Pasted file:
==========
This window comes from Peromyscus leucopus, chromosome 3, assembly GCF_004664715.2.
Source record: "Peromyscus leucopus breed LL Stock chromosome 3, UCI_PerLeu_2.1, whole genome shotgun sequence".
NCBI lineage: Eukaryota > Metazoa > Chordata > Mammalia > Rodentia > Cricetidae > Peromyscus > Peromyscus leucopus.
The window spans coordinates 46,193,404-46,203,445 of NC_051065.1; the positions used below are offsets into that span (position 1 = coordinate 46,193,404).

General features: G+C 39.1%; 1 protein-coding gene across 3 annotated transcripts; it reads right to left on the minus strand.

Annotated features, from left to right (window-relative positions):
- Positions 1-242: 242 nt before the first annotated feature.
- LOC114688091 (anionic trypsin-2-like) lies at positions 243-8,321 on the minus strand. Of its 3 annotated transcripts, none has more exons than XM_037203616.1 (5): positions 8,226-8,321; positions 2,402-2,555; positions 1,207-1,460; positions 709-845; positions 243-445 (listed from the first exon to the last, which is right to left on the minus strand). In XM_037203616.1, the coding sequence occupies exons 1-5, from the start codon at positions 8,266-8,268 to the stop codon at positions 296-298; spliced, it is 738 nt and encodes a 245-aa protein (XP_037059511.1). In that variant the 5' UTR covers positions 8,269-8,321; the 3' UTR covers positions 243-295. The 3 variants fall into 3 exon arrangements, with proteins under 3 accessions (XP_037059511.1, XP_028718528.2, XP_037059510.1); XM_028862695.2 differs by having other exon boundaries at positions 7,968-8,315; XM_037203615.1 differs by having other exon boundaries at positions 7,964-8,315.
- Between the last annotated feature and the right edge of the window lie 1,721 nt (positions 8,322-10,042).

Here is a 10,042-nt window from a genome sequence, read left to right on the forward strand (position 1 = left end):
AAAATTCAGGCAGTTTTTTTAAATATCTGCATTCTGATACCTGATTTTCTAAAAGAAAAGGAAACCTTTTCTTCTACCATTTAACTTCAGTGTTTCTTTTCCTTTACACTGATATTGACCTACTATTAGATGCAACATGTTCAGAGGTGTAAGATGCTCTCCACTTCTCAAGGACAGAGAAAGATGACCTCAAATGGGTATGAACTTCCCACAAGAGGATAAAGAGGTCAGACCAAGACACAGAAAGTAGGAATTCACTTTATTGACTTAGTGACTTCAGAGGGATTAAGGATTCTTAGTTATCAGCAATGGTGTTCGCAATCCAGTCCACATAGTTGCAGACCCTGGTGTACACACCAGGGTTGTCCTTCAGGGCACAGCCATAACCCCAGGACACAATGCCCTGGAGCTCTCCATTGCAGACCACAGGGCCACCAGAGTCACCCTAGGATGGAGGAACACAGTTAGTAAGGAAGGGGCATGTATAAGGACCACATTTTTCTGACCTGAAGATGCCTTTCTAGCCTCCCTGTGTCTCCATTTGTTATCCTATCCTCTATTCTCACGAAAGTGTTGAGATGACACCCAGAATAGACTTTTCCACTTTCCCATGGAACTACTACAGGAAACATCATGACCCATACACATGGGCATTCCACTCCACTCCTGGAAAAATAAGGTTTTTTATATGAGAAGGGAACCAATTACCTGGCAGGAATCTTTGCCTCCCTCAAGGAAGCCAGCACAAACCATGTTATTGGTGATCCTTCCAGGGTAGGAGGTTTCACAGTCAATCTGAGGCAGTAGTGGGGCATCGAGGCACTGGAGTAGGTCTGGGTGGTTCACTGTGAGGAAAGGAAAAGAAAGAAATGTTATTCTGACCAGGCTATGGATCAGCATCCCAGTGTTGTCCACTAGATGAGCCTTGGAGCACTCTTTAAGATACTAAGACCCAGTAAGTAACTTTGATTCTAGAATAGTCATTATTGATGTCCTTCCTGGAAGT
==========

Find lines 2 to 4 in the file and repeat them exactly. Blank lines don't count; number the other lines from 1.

Source record: "Peromyscus leucopus breed LL Stock chromosome 3, UCI_PerLeu_2.1, whole genome shotgun sequence".
NCBI lineage: Eukaryota > Metazoa > Chordata > Mammalia > Rodentia > Cricetidae > Peromyscus > Peromyscus leucopus.
The window spans coordinates 46,193,404-46,203,445 of NC_051065.1; the positions used below are offsets into that span (position 1 = coordinate 46,193,404).